The Recording Industry Association of America has threatened lawsuits against students and universities in an attempt to curb the massive influx of copyright infringement occurring over peer-to-peer file-sharing networks such as KaZaA. As a result, many colleges face a choice – eliminate file-sharing capacity over the university network entirely and risk student wrath or chance costly litigation by doing nothing. Many colleges, including GW, monitor network use and do not force their students to stop sharing unless it gets out of hand. But now some schools are finding new ways to respond to this dilemma.
GW tracks students using exorbitant bandwidth, issues warnings and can suspend file-sharing privileges for high users, which works at GW with a relatively small student population. Pennsylvania State University, with its student population hovering around 83,000 (including graduate students), has come up with a unique solution to the problem in providing its students with a free and legal method to download music. Pressure from the RIAA forced Penn State to shut down downloading capability from services such as KaZaA last May.
Penn State signed an agreement last week with Napster, which is no longer the free-for-all it used to be. The new version allows subscribers to listen to an unlimited number of songs off of a licensed catalog of half a million songs for $9.95 per month. Penn State students, receiving the service for free, will be able to download music on up to three personal computers, although burning songs on a CD costs 99 cents per tune.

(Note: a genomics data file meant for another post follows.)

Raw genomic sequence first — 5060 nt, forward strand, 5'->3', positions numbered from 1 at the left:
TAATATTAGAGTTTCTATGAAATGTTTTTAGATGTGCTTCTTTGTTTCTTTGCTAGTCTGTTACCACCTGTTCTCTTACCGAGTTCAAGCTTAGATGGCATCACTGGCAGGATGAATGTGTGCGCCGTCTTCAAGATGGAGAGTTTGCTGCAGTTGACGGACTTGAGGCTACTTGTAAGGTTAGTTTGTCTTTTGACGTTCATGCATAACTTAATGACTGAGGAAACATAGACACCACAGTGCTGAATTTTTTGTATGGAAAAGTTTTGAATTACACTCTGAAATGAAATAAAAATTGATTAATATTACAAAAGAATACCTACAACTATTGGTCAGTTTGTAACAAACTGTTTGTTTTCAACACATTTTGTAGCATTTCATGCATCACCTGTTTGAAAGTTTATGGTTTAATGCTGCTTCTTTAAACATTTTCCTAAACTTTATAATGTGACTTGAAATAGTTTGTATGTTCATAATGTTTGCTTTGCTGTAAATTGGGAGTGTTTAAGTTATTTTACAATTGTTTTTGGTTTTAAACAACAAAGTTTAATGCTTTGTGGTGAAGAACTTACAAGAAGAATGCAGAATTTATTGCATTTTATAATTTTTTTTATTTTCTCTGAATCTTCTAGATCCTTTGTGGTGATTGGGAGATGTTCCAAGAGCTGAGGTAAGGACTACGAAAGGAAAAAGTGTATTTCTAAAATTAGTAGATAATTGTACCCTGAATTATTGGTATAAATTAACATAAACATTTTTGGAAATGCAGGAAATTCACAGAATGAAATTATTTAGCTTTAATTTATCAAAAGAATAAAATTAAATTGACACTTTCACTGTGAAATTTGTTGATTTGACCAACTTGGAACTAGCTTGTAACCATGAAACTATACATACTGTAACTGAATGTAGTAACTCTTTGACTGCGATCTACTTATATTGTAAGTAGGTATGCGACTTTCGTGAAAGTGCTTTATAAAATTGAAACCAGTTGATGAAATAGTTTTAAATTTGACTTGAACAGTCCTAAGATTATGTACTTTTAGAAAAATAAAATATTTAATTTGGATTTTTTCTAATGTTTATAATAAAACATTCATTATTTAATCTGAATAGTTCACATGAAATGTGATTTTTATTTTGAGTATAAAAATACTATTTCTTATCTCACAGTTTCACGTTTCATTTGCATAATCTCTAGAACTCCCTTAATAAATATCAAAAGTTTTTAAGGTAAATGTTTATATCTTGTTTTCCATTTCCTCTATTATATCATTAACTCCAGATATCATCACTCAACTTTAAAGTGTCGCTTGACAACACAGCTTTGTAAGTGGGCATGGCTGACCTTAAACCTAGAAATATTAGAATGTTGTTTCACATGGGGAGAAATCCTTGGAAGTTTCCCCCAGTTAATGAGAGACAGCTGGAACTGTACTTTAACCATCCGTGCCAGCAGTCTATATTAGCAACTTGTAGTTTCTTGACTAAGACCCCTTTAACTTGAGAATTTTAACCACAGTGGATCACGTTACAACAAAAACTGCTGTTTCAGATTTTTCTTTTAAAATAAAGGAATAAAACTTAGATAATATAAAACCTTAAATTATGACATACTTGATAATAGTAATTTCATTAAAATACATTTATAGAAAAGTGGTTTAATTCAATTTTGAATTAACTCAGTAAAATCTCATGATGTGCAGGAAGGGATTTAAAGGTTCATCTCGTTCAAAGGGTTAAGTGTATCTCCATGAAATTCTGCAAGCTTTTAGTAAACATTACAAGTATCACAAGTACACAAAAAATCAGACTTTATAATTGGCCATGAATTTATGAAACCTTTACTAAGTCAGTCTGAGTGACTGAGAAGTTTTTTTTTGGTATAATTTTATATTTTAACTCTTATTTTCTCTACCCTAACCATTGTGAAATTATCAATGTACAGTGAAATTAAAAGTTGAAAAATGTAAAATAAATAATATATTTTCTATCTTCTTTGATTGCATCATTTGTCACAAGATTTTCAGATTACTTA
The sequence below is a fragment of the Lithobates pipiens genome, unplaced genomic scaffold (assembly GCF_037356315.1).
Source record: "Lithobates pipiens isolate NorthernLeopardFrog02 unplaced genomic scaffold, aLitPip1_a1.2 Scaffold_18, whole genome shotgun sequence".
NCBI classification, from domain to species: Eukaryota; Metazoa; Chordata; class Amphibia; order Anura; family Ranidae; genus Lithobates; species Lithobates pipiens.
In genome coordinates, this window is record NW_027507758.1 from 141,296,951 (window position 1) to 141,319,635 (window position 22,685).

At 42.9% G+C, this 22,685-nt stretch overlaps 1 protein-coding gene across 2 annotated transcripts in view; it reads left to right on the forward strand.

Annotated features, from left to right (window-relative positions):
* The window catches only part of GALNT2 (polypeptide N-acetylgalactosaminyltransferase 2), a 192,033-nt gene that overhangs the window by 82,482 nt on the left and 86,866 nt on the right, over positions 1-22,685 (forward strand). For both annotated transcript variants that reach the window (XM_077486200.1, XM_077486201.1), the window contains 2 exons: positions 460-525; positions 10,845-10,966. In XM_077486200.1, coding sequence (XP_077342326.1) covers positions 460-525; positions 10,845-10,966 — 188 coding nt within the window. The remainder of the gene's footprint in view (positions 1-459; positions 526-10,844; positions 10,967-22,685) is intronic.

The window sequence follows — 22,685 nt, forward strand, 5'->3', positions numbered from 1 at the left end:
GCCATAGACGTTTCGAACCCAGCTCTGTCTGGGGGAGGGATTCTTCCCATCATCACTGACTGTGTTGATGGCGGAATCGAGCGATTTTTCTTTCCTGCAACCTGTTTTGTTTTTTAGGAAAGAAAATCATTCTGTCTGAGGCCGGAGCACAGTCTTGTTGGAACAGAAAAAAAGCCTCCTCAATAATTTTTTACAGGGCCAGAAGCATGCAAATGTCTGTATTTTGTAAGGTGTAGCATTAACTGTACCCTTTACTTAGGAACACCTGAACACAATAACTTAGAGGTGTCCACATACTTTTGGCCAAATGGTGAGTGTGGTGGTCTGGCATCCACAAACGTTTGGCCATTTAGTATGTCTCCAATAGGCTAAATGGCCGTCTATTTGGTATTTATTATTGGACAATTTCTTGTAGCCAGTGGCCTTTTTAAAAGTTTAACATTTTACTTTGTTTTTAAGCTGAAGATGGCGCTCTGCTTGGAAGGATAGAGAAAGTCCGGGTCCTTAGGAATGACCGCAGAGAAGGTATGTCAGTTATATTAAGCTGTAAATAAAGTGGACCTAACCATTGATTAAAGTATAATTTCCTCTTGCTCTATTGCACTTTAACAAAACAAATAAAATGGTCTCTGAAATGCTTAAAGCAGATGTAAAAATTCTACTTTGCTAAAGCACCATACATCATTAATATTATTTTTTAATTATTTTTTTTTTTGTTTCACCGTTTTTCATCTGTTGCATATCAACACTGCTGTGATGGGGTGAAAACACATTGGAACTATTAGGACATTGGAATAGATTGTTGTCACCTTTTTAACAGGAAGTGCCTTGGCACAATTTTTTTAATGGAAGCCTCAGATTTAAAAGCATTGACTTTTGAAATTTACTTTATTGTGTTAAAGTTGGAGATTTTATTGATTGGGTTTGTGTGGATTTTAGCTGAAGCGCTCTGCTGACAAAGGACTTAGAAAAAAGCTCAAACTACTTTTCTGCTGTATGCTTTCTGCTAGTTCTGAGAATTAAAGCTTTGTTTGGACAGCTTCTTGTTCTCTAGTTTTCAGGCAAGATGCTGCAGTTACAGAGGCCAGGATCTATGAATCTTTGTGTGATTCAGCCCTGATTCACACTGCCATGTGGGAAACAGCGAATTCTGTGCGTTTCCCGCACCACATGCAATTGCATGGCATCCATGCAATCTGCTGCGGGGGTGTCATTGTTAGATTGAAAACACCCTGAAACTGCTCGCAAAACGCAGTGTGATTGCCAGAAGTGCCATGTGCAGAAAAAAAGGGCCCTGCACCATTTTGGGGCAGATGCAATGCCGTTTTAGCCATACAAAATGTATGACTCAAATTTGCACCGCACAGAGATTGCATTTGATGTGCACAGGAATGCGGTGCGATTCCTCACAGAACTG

Penn State officials had a creative idea that might very well spread to other campuses across the country. But the real issue is still the recording industry’s inability to catch up with the times – digital music is the future, and buying CDs off the rack will become a thing of the past.
While The New York Times claims some students see the Napster arrangement at Penn State as the end to Prohibition with drinks on the house, we see it as a small step in the right direction, but it does not signal the demise of illegal file sharing. This will not happen until the recording industry gives up its blind dependence on traditional CD sales and comes up with new ways to make money off the Internet. Nonetheless, Penn State’s solution is something that other schools should look into, to try and curb the illegal copyright infringement that has become a rite of passage for university students. It has created a generation that consistently downplays the importance of intellectual property laws.